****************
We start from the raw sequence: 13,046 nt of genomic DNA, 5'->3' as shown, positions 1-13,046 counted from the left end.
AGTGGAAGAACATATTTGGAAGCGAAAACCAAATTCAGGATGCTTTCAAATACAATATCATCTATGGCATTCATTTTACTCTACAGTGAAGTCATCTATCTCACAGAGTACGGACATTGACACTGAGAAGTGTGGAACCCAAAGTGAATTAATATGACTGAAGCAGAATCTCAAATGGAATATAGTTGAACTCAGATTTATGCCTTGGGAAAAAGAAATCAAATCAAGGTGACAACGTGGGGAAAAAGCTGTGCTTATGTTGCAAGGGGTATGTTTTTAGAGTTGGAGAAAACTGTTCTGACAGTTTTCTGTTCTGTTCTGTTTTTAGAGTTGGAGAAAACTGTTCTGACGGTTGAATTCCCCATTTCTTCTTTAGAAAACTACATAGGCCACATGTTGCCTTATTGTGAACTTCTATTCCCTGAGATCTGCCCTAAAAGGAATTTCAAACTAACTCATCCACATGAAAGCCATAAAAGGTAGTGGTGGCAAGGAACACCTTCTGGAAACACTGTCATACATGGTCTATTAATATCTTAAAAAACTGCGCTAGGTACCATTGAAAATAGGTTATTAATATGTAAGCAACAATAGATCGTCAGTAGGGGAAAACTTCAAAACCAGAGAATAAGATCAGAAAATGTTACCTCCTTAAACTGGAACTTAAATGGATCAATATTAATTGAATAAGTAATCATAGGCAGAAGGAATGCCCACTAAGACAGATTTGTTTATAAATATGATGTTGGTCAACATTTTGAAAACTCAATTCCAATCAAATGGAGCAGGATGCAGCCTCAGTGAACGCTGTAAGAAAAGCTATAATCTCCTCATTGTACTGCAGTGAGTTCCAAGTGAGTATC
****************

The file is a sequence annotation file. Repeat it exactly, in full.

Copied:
We start from the raw sequence: 13,046 nt of genomic DNA, 5'->3' as shown, positions 1-13,046 counted from the left end.
AGTGGAAGAACATATTTGGAAGCGAAAACCAAATTCAGGATGCTTTCAAATACAATATCATCTATGGCATTCATTTTACTCTACAGTGAAGTCATCTATCTCACAGAGTACGGACATTGACACTGAGAAGTGTGGAACCCAAAGTGAATTAATATGACTGAAGCAGAATCTCAAATGGAATATAGTTGAACTCAGATTTATGCCTTGGGAAAAAGAAATCAAATCAAGGTGACAACGTGGGGAAAAAGCTGTGCTTATGTTGCAAGGGGTATGTTTTTAGAGTTGGAGAAAACTGTTCTGACAGTTTTCTGTTCTGTTCTGTTTTTAGAGTTGGAGAAAACTGTTCTGACGGTTGAATTCCCCATTTCTTCTTTAGAAAACTACATAGGCCACATGTTGCCTTATTGTGAACTTCTATTCCCTGAGATCTGCCCTAAAAGGAATTTCAAACTAACTCATCCACATGAAAGCCATAAAAGGTAGTGGTGGCAAGGAACACCTTCTGGAAACACTGTCATACATGGTCTATTAATATCTTAAAAAACTGCGCTAGGTACCATTGAAAATAGGTTATTAATATGTAAGCAACAATAGATCGTCAGTAGGGGAAAACTTCAAAACCAGAGAATAAGATCAGAAAATGTTACCTCCTTAAACTGGAACTTAAATGGATCAATATTAATTGAATAAGTAATCATAGGCAGAAGGAATGCCCACTAAGACAGATTTGTTTATAAATATGATGTTGGTCAACATTTTGAAAACTCAATTCCAATCAAATGGAGCAGGATGCAGCCTCAGTGAACGCTGTAAGAAAAGCTATAATCTCCTCATTGTACTGCAGTGAGTTCCAAGTGAGTATC